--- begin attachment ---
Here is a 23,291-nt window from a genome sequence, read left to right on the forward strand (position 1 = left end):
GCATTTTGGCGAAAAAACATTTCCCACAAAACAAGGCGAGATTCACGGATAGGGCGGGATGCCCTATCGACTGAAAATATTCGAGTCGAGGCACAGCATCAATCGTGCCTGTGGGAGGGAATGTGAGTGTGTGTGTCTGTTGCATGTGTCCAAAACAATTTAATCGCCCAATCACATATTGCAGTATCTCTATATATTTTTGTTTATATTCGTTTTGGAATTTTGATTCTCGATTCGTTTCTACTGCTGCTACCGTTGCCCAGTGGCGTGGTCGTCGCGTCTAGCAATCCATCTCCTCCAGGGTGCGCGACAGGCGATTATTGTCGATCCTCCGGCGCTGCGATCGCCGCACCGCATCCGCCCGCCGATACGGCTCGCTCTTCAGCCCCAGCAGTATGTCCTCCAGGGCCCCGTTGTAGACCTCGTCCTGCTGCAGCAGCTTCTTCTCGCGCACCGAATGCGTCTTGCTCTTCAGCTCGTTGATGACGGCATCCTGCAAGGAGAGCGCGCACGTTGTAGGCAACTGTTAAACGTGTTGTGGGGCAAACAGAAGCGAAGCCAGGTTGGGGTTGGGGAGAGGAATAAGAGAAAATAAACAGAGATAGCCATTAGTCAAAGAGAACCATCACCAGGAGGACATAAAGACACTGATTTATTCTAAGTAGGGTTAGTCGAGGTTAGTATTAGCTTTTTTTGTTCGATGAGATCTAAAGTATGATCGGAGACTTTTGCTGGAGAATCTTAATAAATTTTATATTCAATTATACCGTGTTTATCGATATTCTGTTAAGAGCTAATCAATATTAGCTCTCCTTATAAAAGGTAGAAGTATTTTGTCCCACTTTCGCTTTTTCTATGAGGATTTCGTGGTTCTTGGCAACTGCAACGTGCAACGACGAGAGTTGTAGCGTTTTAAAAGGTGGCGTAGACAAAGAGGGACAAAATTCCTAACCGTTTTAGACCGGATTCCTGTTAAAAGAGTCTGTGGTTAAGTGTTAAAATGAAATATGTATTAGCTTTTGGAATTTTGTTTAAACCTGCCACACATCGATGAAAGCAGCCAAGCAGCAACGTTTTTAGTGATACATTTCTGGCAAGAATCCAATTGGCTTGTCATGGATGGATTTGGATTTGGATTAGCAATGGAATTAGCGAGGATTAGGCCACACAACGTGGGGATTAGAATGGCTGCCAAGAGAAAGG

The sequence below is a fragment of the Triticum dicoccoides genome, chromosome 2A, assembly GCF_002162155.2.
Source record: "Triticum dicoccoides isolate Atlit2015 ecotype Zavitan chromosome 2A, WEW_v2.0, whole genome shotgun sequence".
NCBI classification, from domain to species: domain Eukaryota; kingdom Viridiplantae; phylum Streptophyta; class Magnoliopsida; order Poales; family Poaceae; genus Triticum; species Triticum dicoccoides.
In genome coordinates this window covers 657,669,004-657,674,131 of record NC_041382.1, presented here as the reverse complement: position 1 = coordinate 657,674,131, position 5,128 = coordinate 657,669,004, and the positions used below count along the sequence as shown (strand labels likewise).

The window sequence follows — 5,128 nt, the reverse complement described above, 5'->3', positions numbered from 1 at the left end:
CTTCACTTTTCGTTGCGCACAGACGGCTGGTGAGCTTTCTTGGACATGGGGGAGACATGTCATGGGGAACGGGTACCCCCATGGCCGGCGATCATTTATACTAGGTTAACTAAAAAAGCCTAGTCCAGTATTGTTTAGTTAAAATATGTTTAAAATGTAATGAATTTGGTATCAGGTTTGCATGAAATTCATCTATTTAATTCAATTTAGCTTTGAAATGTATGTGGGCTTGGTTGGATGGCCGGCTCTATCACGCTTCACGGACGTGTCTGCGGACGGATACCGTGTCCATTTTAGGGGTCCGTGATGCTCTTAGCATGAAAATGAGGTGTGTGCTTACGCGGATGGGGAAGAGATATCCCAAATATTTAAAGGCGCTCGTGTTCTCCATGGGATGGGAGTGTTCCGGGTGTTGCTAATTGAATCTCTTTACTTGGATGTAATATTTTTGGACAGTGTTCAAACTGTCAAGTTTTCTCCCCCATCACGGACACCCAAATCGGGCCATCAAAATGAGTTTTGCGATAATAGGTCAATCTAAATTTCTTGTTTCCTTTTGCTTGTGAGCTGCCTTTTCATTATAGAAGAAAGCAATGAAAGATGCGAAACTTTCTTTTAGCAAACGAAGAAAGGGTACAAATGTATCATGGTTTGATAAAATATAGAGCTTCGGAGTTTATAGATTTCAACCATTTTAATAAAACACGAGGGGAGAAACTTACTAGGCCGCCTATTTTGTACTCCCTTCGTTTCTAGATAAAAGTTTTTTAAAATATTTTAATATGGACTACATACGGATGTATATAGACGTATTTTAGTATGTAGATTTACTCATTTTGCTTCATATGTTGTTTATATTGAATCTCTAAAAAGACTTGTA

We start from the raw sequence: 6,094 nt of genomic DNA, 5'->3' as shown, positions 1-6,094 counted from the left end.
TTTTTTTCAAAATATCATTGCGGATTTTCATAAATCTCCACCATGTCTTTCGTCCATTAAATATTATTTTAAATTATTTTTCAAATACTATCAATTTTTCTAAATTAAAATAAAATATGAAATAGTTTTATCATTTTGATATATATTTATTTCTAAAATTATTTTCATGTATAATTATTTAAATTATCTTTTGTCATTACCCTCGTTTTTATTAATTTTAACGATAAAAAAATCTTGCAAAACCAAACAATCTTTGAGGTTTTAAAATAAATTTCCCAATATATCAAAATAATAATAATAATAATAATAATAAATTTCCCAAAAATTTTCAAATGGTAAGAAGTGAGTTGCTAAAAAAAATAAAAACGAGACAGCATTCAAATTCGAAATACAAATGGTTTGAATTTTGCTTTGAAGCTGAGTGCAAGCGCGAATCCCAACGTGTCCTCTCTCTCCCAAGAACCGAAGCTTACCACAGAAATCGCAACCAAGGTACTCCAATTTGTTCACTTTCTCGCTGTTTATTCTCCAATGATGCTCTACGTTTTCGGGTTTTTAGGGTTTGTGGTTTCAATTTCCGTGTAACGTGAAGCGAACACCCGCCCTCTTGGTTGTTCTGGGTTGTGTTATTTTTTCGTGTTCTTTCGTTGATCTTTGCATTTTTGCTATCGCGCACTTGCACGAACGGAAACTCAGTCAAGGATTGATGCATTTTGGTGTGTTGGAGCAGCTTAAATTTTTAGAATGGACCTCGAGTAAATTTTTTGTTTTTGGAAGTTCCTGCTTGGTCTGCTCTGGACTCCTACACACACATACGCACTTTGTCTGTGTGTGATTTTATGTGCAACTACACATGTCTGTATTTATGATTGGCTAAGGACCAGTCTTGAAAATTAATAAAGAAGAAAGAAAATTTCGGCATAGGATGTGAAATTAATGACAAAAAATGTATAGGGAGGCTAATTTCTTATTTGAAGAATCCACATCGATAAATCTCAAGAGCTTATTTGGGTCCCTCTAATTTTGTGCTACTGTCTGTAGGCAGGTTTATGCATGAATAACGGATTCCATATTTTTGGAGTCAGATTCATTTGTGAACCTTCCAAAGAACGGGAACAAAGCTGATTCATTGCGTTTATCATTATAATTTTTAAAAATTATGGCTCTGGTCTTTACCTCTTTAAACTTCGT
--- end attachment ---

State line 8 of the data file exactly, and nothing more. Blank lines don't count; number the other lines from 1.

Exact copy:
CTTCACTTTTCGTTGCGCACAGACGGCTGGTGAGCTTTCTTGGACATGGGGGAGACATGTCATGGGGAACGGGTACCCCCATGGCCGGCGATCATTTATACTAGGTTAACTAAAAAAGCCTAGTCCAGTATTGTTTAGTTAAAATATGTTTAAAATGTAATGAATTTGGTATCAGGTTTGCATGAAATTCATCTATTTAATTCAATTTAGCTTTGAAATGTATGTGGGCTTGGTTGGATGGCCGGCTCTATCACGCTTCACGGACGTGTCTGCGGACGGATACCGTGTCCATTTTAGGGGTCCGTGATGCTCTTAGCATGAAAATGAGGTGTGTGCTTACGCGGATGGGGAAGAGATATCCCAAATATTTAAAGGCGCTCGTGTTCTCCATGGGATGGGAGTGTTCCGGGTGTTGCTAATTGAATCTCTTTACTTGGATGTAATATTTTTGGACAGTGTTCAAACTGTCAAGTTTTCTCCCCCATCACGGACACCCAAATCGGGCCATCAAAATGAGTTTTGCGATAATAGGTCAATCTAAATTTCTTGTTTCCTTTTGCTTGTGAGCTGCCTTTTCATTATAGAAGAAAGCAATGAAAGATGCGAAACTTTCTTTTAGCAAACGAAGAAAGGGTACAAATGTATCATGGTTTGATAAAATATAGAGCTTCGGAGTTTATAGATTTCAACCATTTTAATAAAACACGAGGGGAGAAACTTACTAGGCCGCCTATTTTGTACTCCCTTCGTTTCTAGATAAAAGTTTTTTAAAATATTTTAATATGGACTACATACGGATGTATATAGACGTATTTTAGTATGTAGATTTACTCATTTTGCTTCATATGTTGTTTATATTGAATCTCTAAAAAGACTTGTA